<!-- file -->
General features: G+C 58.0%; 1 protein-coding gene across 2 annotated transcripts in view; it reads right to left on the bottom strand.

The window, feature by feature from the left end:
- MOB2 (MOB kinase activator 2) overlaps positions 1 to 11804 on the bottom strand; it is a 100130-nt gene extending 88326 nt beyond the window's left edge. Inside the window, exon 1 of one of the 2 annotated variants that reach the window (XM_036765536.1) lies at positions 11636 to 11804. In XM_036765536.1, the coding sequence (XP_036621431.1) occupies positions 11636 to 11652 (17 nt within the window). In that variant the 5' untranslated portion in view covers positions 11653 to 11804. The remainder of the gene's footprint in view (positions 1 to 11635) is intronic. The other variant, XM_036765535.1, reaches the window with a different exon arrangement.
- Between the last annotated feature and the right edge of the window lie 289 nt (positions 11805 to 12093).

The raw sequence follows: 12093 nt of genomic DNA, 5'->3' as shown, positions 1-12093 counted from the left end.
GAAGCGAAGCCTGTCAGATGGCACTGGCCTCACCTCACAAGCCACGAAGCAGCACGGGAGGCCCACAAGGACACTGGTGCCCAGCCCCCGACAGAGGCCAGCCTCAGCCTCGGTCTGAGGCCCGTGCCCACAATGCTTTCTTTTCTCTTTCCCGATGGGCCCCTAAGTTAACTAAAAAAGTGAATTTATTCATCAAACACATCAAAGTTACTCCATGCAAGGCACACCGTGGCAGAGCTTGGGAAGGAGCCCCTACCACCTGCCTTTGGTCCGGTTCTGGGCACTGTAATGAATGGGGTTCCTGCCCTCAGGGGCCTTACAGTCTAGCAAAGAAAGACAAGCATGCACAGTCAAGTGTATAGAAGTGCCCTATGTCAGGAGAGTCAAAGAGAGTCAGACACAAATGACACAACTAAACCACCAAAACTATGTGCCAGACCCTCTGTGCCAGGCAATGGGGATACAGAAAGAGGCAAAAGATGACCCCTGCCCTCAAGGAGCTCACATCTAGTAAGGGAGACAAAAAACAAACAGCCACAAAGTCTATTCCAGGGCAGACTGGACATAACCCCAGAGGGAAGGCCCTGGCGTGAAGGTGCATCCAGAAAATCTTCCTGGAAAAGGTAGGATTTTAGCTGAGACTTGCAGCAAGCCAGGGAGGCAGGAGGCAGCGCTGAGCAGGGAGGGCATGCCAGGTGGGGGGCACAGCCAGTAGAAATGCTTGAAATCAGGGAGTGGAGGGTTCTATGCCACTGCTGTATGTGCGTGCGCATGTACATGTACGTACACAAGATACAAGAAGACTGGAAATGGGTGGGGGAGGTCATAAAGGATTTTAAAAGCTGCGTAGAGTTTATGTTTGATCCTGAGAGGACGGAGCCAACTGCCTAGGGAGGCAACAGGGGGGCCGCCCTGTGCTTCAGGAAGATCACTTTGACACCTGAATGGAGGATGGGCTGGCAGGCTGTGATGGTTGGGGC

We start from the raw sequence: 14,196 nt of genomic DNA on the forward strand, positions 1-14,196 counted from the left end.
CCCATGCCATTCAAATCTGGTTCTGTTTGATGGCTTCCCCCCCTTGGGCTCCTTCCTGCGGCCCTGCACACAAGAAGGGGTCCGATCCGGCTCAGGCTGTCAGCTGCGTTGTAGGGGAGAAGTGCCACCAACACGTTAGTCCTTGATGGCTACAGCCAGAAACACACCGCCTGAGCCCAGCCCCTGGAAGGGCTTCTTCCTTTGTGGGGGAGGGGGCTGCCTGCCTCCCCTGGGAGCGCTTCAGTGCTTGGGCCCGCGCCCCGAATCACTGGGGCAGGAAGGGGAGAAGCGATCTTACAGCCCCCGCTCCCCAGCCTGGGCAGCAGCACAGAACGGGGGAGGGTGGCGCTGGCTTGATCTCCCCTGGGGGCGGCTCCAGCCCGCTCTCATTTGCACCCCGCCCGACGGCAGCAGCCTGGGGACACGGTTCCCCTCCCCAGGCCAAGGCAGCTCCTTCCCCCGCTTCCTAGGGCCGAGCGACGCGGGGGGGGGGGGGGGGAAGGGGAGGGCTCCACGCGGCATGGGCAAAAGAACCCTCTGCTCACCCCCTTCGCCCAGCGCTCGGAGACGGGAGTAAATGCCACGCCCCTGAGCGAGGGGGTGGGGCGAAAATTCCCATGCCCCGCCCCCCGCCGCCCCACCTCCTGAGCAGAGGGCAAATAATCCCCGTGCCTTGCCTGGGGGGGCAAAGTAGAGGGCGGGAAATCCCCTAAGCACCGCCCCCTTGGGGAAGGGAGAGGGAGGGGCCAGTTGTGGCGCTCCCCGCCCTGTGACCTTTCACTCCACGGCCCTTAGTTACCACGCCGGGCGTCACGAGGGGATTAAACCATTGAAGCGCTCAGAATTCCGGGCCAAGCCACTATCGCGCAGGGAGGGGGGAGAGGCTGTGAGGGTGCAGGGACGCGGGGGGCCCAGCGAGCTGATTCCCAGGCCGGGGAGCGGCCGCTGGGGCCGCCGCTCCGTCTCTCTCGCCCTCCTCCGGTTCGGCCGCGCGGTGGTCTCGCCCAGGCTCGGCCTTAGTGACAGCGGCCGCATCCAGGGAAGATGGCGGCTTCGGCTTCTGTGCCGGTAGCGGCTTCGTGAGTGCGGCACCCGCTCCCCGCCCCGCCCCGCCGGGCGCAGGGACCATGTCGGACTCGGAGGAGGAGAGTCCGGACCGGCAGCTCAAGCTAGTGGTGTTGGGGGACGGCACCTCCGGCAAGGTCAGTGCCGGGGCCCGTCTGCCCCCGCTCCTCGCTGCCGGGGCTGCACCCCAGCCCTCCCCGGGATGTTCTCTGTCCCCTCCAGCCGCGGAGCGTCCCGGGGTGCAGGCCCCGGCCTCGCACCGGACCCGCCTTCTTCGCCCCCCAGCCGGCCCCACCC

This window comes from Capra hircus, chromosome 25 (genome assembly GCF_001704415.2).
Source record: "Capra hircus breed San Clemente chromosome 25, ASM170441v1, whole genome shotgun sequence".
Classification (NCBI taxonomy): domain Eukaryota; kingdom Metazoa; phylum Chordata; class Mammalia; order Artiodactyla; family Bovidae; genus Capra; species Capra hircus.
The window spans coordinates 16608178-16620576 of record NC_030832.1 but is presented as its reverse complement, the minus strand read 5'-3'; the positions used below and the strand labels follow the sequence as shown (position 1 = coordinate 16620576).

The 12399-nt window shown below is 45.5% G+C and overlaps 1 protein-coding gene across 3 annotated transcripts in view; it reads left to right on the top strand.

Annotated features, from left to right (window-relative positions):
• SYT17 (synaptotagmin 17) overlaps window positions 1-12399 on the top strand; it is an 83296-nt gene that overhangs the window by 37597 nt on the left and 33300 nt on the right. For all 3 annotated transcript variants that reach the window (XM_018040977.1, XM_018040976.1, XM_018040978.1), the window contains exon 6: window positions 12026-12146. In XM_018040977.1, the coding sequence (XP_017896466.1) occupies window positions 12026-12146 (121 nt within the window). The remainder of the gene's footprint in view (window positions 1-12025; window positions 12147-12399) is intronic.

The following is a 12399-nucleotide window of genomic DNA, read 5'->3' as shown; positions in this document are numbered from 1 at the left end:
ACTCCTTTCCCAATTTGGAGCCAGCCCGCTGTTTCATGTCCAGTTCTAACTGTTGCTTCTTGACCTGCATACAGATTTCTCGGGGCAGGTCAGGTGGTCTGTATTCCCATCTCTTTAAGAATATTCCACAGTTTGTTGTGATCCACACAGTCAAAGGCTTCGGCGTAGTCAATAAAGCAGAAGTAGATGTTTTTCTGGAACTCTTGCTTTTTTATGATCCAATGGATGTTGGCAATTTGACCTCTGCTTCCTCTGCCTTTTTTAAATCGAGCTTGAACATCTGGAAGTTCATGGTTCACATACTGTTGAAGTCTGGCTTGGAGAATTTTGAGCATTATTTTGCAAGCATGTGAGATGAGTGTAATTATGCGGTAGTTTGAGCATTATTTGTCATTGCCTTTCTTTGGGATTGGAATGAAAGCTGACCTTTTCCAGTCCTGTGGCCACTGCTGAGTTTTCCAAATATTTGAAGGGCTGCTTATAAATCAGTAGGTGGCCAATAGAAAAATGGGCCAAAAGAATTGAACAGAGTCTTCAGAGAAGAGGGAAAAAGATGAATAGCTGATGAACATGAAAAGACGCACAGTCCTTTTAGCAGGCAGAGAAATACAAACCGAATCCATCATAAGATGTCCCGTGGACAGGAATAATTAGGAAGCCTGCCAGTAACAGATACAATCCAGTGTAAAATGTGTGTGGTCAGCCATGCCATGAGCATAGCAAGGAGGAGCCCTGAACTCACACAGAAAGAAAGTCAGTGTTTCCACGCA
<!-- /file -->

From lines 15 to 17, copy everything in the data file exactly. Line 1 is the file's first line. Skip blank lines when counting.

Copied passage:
• SYT17 (synaptotagmin 17) overlaps window positions 1-12399 on the top strand; it is an 83296-nt gene that overhangs the window by 37597 nt on the left and 33300 nt on the right. For all 3 annotated transcript variants that reach the window (XM_018040977.1, XM_018040976.1, XM_018040978.1), the window contains exon 6: window positions 12026-12146. In XM_018040977.1, the coding sequence (XP_017896466.1) occupies window positions 12026-12146 (121 nt within the window). The remainder of the gene's footprint in view (window positions 1-12025; window positions 12147-12399) is intronic.

The following is a 12399-nucleotide window of genomic DNA, read 5'->3' as shown; positions in this document are numbered from 1 at the left end:
ACTCCTTTCCCAATTTGGAGCCAGCCCGCTGTTTCATGTCCAGTTCTAACTGTTGCTTCTTGACCTGCATACAGATTTCTCGGGGCAGGTCAGGTGGTCTGTATTCCCATCTCTTTAAGAATATTCCACAGTTTGTTGTGATCCACACAGTCAAAGGCTTCGGCGTAGTCAATAAAGCAGAAGTAGATGTTTTTCTGGAACTCTTGCTTTTTTATGATCCAATGGATGTTGGCAATTTGACCTCTGCTTCCTCTGCCTTTTTTAAATCGAGCTTGAACATCTGGAAGTTCATGGTTCACATACTGTTGAAGTCTGGCTTGGAGAATTTTGAGCATTATTTTGCAAGCATGTGAGATGAGTGTAATTATGCGGTAGTTTGAGCATTATTTGTCATTGCCTTTCTTTGGGATTGGAATGAAAGCTGACCTTTTCCAGTCCTGTGGCCACTGCTGAGTTTTCCAAATATTTGAAGGGCTGCTTATAAATCAGTAGGTGGCCAATAGAAAAATGGGCCAAAAGAATTGAACAGAGTCTTCAGAGAAGAGGGAAAAAGATGAATAGCTGATGAACATGAAAAGACGCACAGTCCTTTTAGCAGGCAGAGAAATACAAACCGAATCCATCATAAGATGTCCCGTGGACAGGAATAATTAGGAAGCCTGCCAGTAACAGATACAATCCAGTGTAAAATGTGTGTGGTCAGCCATGCCATGAGCATAGCAAGGAGGAGCCCTGAACTCACACAGAAAGAAAGTCAGTGTTTCCACGCA